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Published: Wednesday, 5/14/2008

How much lower can Lee's ERA go?

BY JOE VARDON
BLADE SPORTS WRITER
Cleveland starter Cliff Lee is 6-0 with an 0.67 ERA. He has struck out 44 and walked 4. Cleveland starter Cliff Lee is 6-0 with an 0.67 ERA. He has struck out 44 and walked 4.
BILL KOSTROUN / AP Enlarge

CLEVELAND - There are so many ways and statistics available to describe the kind of success Indians pitcher Cliff Lee is enjoying this season.

How about this one: Lee has logged 532/3 innings so far, and has only allowed runs in three of them.

Or these:

•He is 6-0 with a best-in-baseball, microscopic, borderline-absurd 0.67 ERA. He's struck out 44 compared to four walks.

•He hasn't allowed a run in 16 innings this month, and according to the Elias Sports Bureau, only two pitchers since 1948 had a lower ERA through their first seven starts.

Lee knows he's in a groove right now, but he says he's not focusing on his eye-popping statistics. He just knows he's never had a run like this, not even in high school.

"No way," Lee said. "I walked way too many guys back then to do this."

Lee, 29, pitched so poorly last year that he was optioned to Triple-A Buffalo on July 27. Though he returned to the Indians as a reliever in September, he was not on the team's postseason roster and finished the season 5-8 with a 6.29 ERA.

A strained right abdominal muscle caused Lee to miss all of spring training last year, and he said he never got on track. Yesterday he said simply being able to pitch this spring has made a big difference.

But the left-hander also said he's throwing his pitches for more "quality strikes," meaning he's putting them in spots that are harder to hit.

He also has a downward angle to his pitches that is difficult to track.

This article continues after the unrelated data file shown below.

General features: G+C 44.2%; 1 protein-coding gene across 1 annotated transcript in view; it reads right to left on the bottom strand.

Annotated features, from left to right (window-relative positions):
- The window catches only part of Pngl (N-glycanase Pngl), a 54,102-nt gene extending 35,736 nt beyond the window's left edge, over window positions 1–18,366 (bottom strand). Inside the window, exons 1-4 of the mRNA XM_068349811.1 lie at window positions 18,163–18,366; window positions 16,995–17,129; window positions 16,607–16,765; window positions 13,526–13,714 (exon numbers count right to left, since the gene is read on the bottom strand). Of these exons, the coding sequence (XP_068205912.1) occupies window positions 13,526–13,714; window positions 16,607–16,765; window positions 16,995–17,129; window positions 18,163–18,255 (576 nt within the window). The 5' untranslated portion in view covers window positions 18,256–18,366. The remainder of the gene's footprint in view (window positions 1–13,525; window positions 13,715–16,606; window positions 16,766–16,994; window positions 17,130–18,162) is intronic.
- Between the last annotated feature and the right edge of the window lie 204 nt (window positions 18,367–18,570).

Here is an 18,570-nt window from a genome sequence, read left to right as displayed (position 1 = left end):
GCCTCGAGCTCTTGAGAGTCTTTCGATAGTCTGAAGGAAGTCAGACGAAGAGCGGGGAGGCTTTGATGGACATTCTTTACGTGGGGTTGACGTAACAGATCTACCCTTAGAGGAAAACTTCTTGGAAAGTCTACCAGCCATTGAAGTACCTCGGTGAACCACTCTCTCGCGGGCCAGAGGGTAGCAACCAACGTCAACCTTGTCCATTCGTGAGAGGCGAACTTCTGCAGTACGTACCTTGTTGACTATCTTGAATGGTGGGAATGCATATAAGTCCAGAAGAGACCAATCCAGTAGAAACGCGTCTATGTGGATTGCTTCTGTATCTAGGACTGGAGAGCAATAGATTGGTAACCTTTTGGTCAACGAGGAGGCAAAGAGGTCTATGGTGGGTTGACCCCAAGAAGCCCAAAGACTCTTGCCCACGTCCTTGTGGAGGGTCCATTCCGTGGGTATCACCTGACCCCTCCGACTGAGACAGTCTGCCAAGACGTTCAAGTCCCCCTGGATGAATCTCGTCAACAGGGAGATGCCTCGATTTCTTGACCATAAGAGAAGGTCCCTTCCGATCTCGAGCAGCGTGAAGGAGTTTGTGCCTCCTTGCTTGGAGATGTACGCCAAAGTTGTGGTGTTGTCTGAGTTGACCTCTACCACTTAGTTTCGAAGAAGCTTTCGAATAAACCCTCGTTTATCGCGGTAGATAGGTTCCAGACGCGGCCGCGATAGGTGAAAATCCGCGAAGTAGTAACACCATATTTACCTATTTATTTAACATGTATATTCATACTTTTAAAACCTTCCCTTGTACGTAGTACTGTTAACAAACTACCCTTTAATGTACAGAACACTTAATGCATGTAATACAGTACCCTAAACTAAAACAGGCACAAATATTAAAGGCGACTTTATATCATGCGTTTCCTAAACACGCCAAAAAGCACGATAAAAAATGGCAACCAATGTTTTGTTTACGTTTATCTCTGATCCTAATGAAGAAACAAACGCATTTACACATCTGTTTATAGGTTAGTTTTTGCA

In baseball lingo, it's called "throwing downhill."

"When you don't throw 100 mph, it helps to get some angle on it," Lee said. "That's just mechan-

ics. I've seen it get hit pretty hard, too."

Lee tossed nine more scoreless innings Monday night in the Indians' 3-0 loss in 10 innings to Toronto. He might have had his current streak snapped had it not been for second baseman Asdrubal Cabrera's unassisted triple play in the fifth inning.

"It was impressive," Lee said of Cabrera's play. "That might be the only time I ever see that happen, and it happened while I was pitching."

MORE TRIPLE PLAY: Cabrera made the 14th unassisted triple play in major league history.

His back-up this year, Jamey Carroll, was playing second base for the Colorado Rockies last year when Colorado shortstop Troy Tulowitzki made the 13th unassisted triple play on April 29 against Atlanta.

"Troy's was a little more mass chaos," Carroll remembered. "He just started tagging everybody."

Cabrera dove to catch Lyle Overbay's line drive, stepped on second base to retire Kevin Mench, who broke for third, and tagged Marco Scutaro, who went from first to second base.

Indians manager Eric Wedge said yesterday he was with the Boston Red Sox when shortstop John Valentine made major league baseball's 10th unassisted triple play on July 8, 1994, at Fenway Park.

GETTING HEALTHY: Cleveland starting pitcher Jake Westbrook (left intercostal strain) threw four innings of a simulated game yesterday and reported no pain.

He is scheduled to make a rehab start for Single-A Lake County Saturday.

Westbrook, placed on the disabled list retroactive to April 20, is 1-2 with a 2.73 ERA. His replacement, Aaron Laffey, pitches tomorrow and is 1-2 with a 1.83 ERA.

LEST WE FORGET: The two pitchers in the last 60 years with a better ERA than Lee through seven starts were Fernando Valenzuela (0.29 ERA in 1981) and Mike Norris (0.45 ERA in 1980).



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